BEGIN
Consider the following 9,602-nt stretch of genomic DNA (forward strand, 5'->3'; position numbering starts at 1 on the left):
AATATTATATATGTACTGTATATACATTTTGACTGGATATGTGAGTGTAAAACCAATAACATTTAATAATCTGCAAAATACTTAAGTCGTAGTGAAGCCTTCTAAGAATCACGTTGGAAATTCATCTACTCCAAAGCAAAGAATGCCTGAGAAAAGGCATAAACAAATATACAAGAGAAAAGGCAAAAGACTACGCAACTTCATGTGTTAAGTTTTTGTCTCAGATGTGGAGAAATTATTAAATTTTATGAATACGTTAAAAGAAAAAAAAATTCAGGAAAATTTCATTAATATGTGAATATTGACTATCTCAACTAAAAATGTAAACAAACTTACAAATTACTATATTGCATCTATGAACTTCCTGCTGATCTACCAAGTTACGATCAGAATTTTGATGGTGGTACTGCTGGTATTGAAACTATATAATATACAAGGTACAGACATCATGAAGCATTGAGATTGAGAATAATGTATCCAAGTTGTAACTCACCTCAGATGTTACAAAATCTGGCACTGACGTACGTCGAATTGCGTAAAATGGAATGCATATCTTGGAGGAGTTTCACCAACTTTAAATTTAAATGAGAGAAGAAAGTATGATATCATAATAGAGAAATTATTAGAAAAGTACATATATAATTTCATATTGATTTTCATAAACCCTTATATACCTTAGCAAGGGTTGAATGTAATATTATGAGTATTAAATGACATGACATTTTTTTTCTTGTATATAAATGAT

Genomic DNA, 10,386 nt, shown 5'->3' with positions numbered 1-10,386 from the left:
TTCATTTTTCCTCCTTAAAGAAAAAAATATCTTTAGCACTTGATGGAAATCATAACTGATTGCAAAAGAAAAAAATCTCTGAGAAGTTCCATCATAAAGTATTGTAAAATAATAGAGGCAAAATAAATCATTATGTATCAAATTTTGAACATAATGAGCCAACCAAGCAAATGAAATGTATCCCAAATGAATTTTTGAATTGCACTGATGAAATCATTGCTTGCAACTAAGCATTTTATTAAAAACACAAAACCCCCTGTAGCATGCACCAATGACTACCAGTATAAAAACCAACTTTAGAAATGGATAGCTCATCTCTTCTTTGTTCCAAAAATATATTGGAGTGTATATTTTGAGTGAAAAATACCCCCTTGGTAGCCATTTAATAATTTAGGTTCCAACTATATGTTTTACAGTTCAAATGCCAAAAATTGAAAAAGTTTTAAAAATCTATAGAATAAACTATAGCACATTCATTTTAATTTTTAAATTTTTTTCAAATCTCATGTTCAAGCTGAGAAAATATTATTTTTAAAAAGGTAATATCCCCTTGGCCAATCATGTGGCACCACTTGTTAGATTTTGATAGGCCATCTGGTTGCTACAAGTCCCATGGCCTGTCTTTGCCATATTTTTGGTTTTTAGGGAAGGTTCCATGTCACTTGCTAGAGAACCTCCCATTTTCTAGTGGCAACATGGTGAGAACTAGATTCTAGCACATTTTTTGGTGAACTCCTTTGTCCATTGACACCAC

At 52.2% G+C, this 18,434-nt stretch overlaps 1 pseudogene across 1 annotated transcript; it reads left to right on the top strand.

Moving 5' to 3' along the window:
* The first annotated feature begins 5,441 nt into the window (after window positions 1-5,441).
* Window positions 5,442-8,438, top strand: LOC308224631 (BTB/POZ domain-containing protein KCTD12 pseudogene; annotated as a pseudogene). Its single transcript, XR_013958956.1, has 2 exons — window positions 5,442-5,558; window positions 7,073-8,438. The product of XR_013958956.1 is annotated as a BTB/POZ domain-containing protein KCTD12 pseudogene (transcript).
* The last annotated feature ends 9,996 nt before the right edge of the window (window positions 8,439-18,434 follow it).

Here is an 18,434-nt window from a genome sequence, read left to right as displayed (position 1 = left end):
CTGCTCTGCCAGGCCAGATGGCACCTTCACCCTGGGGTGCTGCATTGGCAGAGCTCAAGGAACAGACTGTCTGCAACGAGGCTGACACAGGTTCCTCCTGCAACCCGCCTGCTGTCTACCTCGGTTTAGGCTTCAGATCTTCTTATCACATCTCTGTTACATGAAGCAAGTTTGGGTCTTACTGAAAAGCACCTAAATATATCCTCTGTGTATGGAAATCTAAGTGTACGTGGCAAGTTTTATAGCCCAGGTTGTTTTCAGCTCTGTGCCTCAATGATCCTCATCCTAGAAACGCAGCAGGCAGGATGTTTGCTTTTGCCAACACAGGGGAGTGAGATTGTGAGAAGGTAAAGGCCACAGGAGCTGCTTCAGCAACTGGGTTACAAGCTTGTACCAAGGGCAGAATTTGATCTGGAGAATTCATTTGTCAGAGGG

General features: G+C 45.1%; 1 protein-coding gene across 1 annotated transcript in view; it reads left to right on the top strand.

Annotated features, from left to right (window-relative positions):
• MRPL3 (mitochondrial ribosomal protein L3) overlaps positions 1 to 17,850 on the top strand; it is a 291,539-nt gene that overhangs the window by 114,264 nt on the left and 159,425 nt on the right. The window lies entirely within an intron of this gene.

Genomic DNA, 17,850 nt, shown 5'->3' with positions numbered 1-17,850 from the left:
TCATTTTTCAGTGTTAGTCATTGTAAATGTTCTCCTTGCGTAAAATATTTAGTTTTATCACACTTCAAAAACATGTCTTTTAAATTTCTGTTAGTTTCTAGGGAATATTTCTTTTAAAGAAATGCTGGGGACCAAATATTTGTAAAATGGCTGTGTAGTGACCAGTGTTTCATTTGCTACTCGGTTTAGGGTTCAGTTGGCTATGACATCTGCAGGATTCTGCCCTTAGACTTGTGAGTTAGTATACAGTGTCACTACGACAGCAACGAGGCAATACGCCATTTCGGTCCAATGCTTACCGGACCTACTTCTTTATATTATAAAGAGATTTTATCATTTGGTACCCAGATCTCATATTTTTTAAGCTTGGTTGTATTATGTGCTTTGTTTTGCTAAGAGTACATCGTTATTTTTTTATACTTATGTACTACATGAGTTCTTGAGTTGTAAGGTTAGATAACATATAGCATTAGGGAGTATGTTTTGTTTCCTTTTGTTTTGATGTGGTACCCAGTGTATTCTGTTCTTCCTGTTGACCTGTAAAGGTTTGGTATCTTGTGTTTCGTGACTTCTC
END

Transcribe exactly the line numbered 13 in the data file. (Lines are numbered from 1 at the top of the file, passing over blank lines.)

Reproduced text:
Annotated features, from left to right (window-relative positions):